This information is checked against various databases and sources to confirm the investor’s identity and ensure they are eligible to invest and also they understand the risks. Investors are also required to connect their blockchain wallets which act as the securities account. As mentioned before such blockchain wallets can either be self-custodied or can be custodian solutions. The whitelisting process links the KYC/AML and investor criteria with the blockchain wallets.
Linking the two allows the fund manager or management company to know who holds the financial instruments of a given investment product at all times, as the register of investors will be automatically updated with the blockchain 24/7.
Once linked, the smart contract managing the functioning of the digital securities ensures that only a whitelisted investor can interact, hold and transfer digital securities. This automates the entire compliance value chain.
The whitelisting process ensures that no non-whitelisted blockchain wallets can hold the digital securities.
Tokenisation solves liquidity problem
Rising interest rates and falling asset prices will be a challenge in the coming year for investors who seek to have access to cash.
Closed-end funds do in general not allow for redemptions and even if opened after the lifetime they may have difficulties to allow for redemptions as the underlying assets are difficult to sell. The result is that the cash is trapped and liquidity is locked.
So far the alternative investment fund industry and its service providers did not have a solution to this problem so investors who seek liquidity will think twice whether they put their money in new alternative investment fund structures.
Fractionalisation enabled by tokenisation provides far more flexibility than traditional fractionalisation in the private markets which are slow, manual, opaque, and have high overheads.
Tokenisation enables part or all of the fund units to be sold in smaller fractions to investors who did not so far have the possibility to invest with smaller tickets in alternative investment products.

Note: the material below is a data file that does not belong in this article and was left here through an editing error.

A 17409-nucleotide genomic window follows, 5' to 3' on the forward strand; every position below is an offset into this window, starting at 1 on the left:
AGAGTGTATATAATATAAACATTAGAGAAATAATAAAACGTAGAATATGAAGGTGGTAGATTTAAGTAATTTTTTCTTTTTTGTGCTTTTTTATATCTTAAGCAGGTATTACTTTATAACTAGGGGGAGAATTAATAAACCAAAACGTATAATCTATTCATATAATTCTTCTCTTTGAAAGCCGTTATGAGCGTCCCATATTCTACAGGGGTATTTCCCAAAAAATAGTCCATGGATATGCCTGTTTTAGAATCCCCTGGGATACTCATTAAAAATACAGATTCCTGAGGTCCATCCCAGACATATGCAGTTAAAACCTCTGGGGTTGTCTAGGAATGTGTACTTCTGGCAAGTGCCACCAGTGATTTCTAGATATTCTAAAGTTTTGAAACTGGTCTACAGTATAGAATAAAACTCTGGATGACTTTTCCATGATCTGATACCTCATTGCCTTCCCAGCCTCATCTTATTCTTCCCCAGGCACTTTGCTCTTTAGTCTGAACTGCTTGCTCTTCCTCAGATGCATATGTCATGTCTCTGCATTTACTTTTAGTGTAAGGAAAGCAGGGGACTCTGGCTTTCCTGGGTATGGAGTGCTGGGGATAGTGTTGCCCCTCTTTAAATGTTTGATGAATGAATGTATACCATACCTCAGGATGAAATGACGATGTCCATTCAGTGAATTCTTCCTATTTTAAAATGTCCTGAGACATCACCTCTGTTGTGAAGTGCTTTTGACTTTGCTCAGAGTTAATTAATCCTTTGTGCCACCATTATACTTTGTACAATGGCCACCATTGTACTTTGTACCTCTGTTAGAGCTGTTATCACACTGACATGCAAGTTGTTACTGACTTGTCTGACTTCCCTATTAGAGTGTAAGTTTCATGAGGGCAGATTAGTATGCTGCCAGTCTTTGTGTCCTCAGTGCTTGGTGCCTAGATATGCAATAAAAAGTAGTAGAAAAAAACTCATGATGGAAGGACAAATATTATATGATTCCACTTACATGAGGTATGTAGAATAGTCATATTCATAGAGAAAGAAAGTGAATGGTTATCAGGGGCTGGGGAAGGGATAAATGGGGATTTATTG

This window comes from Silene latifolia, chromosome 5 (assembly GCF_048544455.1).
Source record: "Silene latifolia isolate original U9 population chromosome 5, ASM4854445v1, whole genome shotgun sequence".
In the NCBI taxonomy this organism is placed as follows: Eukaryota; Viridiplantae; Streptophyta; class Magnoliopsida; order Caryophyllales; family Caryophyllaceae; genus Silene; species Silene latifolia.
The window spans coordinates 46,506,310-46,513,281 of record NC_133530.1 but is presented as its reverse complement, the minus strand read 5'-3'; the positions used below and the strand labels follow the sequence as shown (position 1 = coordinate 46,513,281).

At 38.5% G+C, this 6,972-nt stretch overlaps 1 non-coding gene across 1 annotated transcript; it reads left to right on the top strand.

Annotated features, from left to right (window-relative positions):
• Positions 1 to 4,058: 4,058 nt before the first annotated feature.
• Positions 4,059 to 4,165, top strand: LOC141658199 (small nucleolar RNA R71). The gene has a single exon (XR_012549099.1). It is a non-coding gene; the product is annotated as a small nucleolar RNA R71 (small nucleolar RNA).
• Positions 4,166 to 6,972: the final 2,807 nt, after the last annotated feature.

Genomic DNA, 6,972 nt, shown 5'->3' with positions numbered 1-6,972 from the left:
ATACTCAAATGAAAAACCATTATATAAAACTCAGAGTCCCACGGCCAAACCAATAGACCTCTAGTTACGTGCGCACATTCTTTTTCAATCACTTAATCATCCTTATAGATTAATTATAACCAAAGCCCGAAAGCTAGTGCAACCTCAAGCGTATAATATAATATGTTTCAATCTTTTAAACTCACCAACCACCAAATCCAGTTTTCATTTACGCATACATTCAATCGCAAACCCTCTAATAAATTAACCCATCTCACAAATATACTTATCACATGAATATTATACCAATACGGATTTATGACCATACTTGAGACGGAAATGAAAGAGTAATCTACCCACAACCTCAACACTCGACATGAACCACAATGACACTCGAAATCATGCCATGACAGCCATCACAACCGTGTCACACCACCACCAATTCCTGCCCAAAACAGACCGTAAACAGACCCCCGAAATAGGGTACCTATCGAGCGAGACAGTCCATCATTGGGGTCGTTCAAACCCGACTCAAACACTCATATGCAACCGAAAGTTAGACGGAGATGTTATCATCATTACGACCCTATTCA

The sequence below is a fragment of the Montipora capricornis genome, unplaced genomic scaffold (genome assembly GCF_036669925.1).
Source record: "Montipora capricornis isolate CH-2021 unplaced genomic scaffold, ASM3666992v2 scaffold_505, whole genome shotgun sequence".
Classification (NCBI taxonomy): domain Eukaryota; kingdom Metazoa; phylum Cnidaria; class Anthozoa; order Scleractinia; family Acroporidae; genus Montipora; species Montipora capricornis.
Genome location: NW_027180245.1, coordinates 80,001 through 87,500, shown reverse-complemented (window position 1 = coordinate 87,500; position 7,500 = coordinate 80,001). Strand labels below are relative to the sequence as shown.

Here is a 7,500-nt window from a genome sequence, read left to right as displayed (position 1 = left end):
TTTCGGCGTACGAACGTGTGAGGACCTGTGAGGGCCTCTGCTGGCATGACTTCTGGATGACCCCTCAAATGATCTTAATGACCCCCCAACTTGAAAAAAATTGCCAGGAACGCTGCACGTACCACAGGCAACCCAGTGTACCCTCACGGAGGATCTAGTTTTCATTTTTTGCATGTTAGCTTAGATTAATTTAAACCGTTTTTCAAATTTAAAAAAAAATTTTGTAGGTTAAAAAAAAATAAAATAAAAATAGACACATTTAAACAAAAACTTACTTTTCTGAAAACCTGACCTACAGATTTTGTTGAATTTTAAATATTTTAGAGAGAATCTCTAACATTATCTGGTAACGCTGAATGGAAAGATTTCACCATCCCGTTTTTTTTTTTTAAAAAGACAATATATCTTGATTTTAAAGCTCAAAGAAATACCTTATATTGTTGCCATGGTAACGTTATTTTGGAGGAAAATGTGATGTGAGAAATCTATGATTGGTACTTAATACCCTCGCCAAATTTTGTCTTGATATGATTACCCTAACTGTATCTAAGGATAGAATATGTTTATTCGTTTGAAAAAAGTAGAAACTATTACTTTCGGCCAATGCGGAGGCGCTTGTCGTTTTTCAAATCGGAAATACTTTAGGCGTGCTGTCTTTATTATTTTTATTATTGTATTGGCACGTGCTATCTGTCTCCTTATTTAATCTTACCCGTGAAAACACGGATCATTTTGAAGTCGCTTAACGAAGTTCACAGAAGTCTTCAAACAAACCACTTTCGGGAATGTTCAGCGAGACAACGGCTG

This will allow existing investors of a closed ended fund (for example pension funds) to get access to liquidity and a new generation of investors (like high net worth individuals and family offices) to access alternative investment products.
In the example below the limited partner cash is trapped as the asset is illiquid to sell and the fund in turn cannot allow redemptions. The holder of limited partner units (LP 2) maybe offered to tokenise its units and make them transferable. This will allow the limited partner to access cash and new investors can participate in the fund.
Luxembourg, a hub for asset tokenisation
Luxembourg as a worldwide financial hub and number two investment fund center after the US has the best prerequisites to become a center for global tokenization initiatives.
The very flexible corporate law is the most suitable for issuing financial instruments in tokenised form. The law allows companies to keep their own register of investors which gives an edge over other jurisdictions in the European Union as company law is not harmonized within the EU.
We are still early in terms of adoptions. Large asset managers like Hamilton Lane, KKR, Apollo are launching pilot projects. For fund managers and management companies it is the perfect time to add digital asset capabilities and provide add-on services, reducing the threat of disruption and also increasing the possibility to serve a wide range of clients.